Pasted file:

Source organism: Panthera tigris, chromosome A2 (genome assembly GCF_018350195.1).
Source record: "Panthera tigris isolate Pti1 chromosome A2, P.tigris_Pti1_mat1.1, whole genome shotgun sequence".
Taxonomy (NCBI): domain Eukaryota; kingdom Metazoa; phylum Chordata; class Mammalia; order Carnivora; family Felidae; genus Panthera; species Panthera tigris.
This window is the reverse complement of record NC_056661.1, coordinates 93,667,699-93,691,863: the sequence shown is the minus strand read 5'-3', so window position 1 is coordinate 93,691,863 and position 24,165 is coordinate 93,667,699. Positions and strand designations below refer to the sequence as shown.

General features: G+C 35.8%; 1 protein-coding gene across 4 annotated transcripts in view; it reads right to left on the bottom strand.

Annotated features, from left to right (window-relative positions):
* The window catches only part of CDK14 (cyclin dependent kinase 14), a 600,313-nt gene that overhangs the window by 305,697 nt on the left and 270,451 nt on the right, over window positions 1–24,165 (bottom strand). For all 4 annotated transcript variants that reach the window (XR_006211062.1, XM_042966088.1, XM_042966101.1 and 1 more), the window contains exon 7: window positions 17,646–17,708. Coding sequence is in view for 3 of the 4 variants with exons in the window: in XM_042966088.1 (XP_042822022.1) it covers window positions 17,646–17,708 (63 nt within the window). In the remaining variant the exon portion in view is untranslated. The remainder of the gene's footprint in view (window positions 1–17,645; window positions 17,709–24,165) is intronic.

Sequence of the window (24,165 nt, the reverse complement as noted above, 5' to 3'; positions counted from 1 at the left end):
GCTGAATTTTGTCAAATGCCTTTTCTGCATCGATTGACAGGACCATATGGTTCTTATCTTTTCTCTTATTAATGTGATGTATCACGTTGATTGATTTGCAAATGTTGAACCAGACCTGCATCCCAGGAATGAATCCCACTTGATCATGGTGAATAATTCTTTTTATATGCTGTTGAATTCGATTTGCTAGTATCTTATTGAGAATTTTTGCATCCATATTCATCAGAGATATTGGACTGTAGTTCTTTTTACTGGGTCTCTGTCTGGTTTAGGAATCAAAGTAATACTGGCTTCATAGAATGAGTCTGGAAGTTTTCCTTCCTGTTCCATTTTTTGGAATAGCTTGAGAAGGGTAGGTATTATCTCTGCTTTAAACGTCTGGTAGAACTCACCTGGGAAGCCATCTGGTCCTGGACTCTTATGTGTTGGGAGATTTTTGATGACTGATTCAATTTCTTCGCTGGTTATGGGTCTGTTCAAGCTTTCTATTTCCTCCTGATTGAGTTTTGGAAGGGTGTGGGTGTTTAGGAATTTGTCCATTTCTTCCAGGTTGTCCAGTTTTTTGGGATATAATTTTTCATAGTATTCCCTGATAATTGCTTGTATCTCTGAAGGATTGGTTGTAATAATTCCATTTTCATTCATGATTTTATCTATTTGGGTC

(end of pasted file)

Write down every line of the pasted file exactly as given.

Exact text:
Source organism: Panthera tigris, chromosome A2 (genome assembly GCF_018350195.1).
Source record: "Panthera tigris isolate Pti1 chromosome A2, P.tigris_Pti1_mat1.1, whole genome shotgun sequence".
Taxonomy (NCBI): domain Eukaryota; kingdom Metazoa; phylum Chordata; class Mammalia; order Carnivora; family Felidae; genus Panthera; species Panthera tigris.
This window is the reverse complement of record NC_056661.1, coordinates 93,667,699-93,691,863: the sequence shown is the minus strand read 5'-3', so window position 1 is coordinate 93,691,863 and position 24,165 is coordinate 93,667,699. Positions and strand designations below refer to the sequence as shown.

General features: G+C 35.8%; 1 protein-coding gene across 4 annotated transcripts in view; it reads right to left on the bottom strand.

Annotated features, from left to right (window-relative positions):
* The window catches only part of CDK14 (cyclin dependent kinase 14), a 600,313-nt gene that overhangs the window by 305,697 nt on the left and 270,451 nt on the right, over window positions 1–24,165 (bottom strand). For all 4 annotated transcript variants that reach the window (XR_006211062.1, XM_042966088.1, XM_042966101.1 and 1 more), the window contains exon 7: window positions 17,646–17,708. Coding sequence is in view for 3 of the 4 variants with exons in the window: in XM_042966088.1 (XP_042822022.1) it covers window positions 17,646–17,708 (63 nt within the window). In the remaining variant the exon portion in view is untranslated. The remainder of the gene's footprint in view (window positions 1–17,645; window positions 17,709–24,165) is intronic.

Sequence of the window (24,165 nt, the reverse complement as noted above, 5' to 3'; positions counted from 1 at the left end):
GCTGAATTTTGTCAAATGCCTTTTCTGCATCGATTGACAGGACCATATGGTTCTTATCTTTTCTCTTATTAATGTGATGTATCACGTTGATTGATTTGCAAATGTTGAACCAGACCTGCATCCCAGGAATGAATCCCACTTGATCATGGTGAATAATTCTTTTTATATGCTGTTGAATTCGATTTGCTAGTATCTTATTGAGAATTTTTGCATCCATATTCATCAGAGATATTGGACTGTAGTTCTTTTTACTGGGTCTCTGTCTGGTTTAGGAATCAAAGTAATACTGGCTTCATAGAATGAGTCTGGAAGTTTTCCTTCCTGTTCCATTTTTTGGAATAGCTTGAGAAGGGTAGGTATTATCTCTGCTTTAAACGTCTGGTAGAACTCACCTGGGAAGCCATCTGGTCCTGGACTCTTATGTGTTGGGAGATTTTTGATGACTGATTCAATTTCTTCGCTGGTTATGGGTCTGTTCAAGCTTTCTATTTCCTCCTGATTGAGTTTTGGAAGGGTGTGGGTGTTTAGGAATTTGTCCATTTCTTCCAGGTTGTCCAGTTTTTTGGGATATAATTTTTCATAGTATTCCCTGATAATTGCTTGTATCTCTGAAGGATTGGTTGTAATAATTCCATTTTCATTCATGATTTTATCTATTTGGGTC